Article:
The best place to target thornbacks off rock ledges is where rocky headlands flank the mouth of a sandy bay, as numbers of rays will lay up here then advance inwards with the tide into the bay to feed. On the surf beaches, they push in with the tide and will drop into the gullies that run parallel along the beach where the tidal currents flow and let the tide bring the food to them.
Weather and Tides
This ray dislikes rough seas, even in deeper water. Look for periods of relatively settled weather with just an onshore breeze producing a steady sea swell for ideal conditions. On the surf beaches, again, settled seas with a steady line of surf tables is best. What they do like is a settling sea that still carries some colour a few days after a gale has gone through if this coincides with rising tides.
If you’re fishing by daylight, choose overcast skies, but the best fishing will be by choosing a low water that turns to flood in darkness. This is when the greater numbers of rays will push inshore.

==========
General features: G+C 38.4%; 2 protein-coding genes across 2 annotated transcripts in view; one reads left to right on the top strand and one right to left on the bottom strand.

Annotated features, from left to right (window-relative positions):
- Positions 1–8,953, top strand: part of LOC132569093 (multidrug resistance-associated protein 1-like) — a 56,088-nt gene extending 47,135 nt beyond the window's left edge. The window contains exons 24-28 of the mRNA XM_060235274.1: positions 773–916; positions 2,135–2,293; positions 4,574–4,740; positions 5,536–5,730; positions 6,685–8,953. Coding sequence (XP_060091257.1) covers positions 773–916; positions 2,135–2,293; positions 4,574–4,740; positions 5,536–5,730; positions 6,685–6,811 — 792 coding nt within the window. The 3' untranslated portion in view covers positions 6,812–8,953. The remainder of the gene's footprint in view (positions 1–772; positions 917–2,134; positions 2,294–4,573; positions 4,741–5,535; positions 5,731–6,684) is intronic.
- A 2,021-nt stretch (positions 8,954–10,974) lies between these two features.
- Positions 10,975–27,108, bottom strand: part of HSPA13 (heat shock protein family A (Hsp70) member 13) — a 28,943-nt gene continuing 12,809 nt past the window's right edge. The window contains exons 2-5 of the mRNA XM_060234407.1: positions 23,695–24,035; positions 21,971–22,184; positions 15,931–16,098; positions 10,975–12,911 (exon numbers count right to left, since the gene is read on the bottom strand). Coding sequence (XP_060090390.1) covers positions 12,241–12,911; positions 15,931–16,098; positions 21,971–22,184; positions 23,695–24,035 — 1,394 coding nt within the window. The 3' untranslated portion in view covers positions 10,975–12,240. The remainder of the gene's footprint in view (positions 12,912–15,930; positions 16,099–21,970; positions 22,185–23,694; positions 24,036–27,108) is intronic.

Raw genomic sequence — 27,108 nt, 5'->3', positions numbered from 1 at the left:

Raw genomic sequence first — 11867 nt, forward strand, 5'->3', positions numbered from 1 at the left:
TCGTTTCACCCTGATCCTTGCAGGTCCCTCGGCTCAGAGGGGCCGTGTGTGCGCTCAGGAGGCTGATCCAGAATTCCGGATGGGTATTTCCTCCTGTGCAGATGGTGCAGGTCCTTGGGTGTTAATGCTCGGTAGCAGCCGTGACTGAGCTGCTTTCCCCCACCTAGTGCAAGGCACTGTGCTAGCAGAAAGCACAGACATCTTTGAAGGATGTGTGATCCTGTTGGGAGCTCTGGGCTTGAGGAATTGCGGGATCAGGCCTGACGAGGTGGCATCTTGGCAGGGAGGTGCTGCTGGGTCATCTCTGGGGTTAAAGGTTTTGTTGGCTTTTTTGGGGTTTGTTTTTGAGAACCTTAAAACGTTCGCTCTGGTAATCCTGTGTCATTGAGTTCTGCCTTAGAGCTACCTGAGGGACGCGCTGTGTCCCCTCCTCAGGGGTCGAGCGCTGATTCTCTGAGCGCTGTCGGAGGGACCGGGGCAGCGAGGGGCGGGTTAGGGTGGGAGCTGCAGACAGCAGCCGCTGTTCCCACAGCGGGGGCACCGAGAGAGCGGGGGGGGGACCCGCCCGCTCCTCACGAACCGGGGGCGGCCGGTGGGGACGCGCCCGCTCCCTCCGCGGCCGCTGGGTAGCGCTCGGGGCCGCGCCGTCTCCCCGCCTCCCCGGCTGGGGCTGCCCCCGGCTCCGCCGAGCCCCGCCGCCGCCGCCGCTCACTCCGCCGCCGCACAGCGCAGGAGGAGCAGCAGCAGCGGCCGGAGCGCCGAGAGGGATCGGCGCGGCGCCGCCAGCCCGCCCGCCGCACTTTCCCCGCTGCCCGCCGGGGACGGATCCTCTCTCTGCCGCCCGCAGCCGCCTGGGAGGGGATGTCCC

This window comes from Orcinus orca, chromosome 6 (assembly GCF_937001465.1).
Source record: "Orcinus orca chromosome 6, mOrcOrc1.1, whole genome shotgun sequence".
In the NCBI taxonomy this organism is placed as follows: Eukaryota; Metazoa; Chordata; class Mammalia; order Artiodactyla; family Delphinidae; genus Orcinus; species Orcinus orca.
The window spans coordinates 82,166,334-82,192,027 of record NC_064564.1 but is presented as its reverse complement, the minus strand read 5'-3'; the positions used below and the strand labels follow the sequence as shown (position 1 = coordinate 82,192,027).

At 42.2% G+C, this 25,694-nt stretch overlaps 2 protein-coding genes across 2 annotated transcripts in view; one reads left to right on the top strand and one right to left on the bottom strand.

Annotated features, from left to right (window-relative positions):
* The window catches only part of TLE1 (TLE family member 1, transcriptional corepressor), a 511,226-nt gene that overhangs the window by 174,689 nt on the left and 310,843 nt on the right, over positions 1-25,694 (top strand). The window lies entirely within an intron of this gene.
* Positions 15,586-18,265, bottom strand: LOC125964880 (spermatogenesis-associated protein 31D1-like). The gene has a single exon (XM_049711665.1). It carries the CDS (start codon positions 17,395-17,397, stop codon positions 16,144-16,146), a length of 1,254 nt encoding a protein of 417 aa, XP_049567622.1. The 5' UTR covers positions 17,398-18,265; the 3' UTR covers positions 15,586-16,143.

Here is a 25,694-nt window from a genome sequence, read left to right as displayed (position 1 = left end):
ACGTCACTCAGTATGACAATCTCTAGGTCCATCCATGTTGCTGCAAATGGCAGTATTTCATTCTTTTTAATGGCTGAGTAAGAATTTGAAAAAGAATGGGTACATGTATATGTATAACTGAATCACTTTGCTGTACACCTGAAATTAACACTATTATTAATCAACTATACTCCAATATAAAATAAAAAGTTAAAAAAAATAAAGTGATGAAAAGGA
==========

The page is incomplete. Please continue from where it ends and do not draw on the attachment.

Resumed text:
From the shore, especially on the surf beaches, target the rising middle-sized tides and the highest spring tides for the best catches. Again, this is when the bigger numbers of rays push inshore to feed. Off the deep-water rock ledges, especially those where the tide flow is fast on the spring tides, then the neap tides can fish better, as can the breakwaters and deeper harbours. Rays like some tide push, so expect the bites to come in the period one hour after low water to 1.5 hours before high water. Generally, ebb tides produce fewer rays as the fish move out to deeper water quickly once the tide turns, especially on the surf beaches.
Rods towards 14ft in length rated to cast 4-7ozs have the power to reach longer distances, which can be important when ray fishing, and the leverage to work the rays up from deeper water. Ideal rods in our range for thornback ray fishing are the Tronixpro Banzai Power, Xenon Zero, Xenon Power, Competition Match GT or Competition Naga.